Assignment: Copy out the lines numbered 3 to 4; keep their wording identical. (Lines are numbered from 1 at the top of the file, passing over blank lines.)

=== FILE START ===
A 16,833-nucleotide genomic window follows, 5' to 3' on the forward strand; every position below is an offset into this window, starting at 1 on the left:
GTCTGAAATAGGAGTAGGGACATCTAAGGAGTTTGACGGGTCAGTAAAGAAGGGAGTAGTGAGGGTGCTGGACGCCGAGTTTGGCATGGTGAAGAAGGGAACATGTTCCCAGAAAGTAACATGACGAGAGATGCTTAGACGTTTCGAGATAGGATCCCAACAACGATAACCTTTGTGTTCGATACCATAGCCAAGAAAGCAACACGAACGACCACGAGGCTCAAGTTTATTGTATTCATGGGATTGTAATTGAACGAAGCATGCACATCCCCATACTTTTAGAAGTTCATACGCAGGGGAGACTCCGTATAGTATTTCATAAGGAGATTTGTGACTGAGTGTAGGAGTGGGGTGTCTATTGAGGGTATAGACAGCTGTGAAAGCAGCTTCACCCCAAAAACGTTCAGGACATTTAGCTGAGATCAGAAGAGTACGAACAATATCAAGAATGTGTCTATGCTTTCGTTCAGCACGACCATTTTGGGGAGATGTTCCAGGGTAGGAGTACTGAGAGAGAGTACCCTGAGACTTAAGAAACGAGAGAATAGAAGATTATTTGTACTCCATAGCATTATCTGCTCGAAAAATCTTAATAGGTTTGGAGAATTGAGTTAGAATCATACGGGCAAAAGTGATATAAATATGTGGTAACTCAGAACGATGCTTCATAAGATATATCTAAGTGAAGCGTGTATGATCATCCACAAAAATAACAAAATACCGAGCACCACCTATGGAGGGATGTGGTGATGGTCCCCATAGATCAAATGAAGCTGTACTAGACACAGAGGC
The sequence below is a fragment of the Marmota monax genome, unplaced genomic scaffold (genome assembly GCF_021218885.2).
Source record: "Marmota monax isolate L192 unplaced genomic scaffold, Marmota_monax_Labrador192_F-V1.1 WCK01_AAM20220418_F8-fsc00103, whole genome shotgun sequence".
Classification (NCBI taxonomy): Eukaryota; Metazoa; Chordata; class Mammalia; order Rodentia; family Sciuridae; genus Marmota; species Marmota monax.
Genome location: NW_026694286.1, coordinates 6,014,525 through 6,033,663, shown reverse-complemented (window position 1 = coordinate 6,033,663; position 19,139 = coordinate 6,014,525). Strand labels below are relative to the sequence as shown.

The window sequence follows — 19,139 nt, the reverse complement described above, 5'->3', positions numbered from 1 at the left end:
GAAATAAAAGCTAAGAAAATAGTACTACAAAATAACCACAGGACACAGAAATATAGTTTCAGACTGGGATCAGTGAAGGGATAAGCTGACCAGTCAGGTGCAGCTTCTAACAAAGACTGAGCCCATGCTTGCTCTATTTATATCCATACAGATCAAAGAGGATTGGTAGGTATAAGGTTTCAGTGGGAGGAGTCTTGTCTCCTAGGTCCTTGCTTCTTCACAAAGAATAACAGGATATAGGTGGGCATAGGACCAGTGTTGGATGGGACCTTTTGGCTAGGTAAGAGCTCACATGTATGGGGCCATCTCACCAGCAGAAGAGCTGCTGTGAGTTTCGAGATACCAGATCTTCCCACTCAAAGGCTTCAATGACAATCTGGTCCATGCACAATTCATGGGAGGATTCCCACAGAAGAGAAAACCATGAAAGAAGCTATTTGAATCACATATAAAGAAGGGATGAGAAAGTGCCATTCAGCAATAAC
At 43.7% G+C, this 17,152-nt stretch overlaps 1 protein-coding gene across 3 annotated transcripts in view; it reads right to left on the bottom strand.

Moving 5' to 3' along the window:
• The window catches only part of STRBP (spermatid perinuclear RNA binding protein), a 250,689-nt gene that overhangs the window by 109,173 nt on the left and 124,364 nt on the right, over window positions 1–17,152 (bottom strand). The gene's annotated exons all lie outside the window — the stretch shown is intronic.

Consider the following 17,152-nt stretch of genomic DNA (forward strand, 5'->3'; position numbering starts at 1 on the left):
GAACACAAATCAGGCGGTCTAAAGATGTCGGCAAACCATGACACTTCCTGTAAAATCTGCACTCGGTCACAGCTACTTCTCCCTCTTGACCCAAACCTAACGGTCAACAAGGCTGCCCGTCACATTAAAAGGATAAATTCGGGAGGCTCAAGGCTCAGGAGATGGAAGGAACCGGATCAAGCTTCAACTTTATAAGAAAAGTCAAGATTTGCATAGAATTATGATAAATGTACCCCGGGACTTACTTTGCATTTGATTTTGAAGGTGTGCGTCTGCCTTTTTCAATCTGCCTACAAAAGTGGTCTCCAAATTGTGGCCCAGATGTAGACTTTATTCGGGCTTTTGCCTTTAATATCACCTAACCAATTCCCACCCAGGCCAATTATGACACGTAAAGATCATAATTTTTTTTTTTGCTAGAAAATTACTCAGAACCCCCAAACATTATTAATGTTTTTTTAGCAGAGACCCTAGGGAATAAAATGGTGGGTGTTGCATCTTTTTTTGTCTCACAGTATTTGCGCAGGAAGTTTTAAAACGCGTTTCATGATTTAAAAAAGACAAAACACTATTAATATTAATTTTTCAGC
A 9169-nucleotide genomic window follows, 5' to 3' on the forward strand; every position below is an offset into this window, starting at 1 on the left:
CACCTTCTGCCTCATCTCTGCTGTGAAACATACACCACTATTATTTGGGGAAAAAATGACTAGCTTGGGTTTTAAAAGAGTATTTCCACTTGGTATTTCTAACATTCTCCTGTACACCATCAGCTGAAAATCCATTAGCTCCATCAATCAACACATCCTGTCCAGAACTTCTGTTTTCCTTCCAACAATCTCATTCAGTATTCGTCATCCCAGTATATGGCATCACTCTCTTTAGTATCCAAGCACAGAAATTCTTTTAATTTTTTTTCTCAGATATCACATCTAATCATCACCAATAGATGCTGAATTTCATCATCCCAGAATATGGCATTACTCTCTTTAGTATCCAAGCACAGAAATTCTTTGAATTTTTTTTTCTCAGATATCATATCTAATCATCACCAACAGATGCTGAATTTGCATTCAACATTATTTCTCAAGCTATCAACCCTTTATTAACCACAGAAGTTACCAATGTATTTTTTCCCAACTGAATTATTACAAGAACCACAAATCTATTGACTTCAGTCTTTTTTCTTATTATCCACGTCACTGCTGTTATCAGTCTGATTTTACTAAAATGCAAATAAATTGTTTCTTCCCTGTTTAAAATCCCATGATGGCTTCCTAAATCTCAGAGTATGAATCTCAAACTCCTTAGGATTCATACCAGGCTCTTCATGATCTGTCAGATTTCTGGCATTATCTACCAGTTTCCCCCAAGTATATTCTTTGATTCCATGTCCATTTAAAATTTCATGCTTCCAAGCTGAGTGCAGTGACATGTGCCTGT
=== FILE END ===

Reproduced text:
The sequence below is a fragment of the Marmota monax genome, unplaced genomic scaffold (genome assembly GCF_021218885.2).
Source record: "Marmota monax isolate L192 unplaced genomic scaffold, Marmota_monax_Labrador192_F-V1.1 WCK01_AAM20220418_F8-fsc00103, whole genome shotgun sequence".